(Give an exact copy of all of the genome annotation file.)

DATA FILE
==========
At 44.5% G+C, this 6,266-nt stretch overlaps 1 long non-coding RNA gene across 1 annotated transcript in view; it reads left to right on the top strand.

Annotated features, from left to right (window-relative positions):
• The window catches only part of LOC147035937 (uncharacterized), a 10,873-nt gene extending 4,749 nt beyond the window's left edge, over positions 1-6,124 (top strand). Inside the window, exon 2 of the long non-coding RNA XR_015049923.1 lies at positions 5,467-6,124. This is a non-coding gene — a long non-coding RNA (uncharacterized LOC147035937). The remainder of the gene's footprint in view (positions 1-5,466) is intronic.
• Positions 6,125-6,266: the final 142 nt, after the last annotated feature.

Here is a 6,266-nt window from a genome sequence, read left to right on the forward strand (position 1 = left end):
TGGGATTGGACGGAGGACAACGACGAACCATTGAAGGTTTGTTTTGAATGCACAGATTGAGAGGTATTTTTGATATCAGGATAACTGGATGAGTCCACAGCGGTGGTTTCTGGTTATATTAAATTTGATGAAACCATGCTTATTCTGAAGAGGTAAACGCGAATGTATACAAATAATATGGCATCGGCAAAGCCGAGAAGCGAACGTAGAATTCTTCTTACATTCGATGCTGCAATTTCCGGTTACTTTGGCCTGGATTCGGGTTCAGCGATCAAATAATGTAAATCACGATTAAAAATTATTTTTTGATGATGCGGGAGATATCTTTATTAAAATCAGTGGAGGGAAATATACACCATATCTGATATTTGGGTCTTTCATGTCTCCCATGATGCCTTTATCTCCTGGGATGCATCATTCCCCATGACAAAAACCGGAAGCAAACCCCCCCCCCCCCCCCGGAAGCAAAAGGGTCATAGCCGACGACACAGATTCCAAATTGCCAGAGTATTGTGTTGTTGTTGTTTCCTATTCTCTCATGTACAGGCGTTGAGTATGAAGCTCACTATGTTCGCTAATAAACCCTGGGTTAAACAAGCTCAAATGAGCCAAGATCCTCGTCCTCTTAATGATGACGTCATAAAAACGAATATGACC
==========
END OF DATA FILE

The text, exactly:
At 44.5% G+C, this 6,266-nt stretch overlaps 1 long non-coding RNA gene across 1 annotated transcript in view; it reads left to right on the top strand.

Annotated features, from left to right (window-relative positions):
• The window catches only part of LOC147035937 (uncharacterized), a 10,873-nt gene extending 4,749 nt beyond the window's left edge, over positions 1-6,124 (top strand). Inside the window, exon 2 of the long non-coding RNA XR_015049923.1 lies at positions 5,467-6,124. This is a non-coding gene — a long non-coding RNA (uncharacterized LOC147035937). The remainder of the gene's footprint in view (positions 1-5,466) is intronic.
• Positions 6,125-6,266: the final 142 nt, after the last annotated feature.

Here is a 6,266-nt window from a genome sequence, read left to right on the forward strand (position 1 = left end):
TGGGATTGGACGGAGGACAACGACGAACCATTGAAGGTTTGTTTTGAATGCACAGATTGAGAGGTATTTTTGATATCAGGATAACTGGATGAGTCCACAGCGGTGGTTTCTGGTTATATTAAATTTGATGAAACCATGCTTATTCTGAAGAGGTAAACGCGAATGTATACAAATAATATGGCATCGGCAAAGCCGAGAAGCGAACGTAGAATTCTTCTTACATTCGATGCTGCAATTTCCGGTTACTTTGGCCTGGATTCGGGTTCAGCGATCAAATAATGTAAATCACGATTAAAAATTATTTTTTGATGATGCGGGAGATATCTTTATTAAAATCAGTGGAGGGAAATATACACCATATCTGATATTTGGGTCTTTCATGTCTCCCATGATGCCTTTATCTCCTGGGATGCATCATTCCCCATGACAAAAACCGGAAGCAAACCCCCCCCCCCCCCCCGGAAGCAAAAGGGTCATAGCCGACGACACAGATTCCAAATTGCCAGAGTATTGTGTTGTTGTTGTTTCCTATTCTCTCATGTACAGGCGTTGAGTATGAAGCTCACTATGTTCGCTAATAAACCCTGGGTTAAACAAGCTCAAATGAGCCAAGATCCTCGTCCTCTTAATGATGACGTCATAAAAACGAATATGACC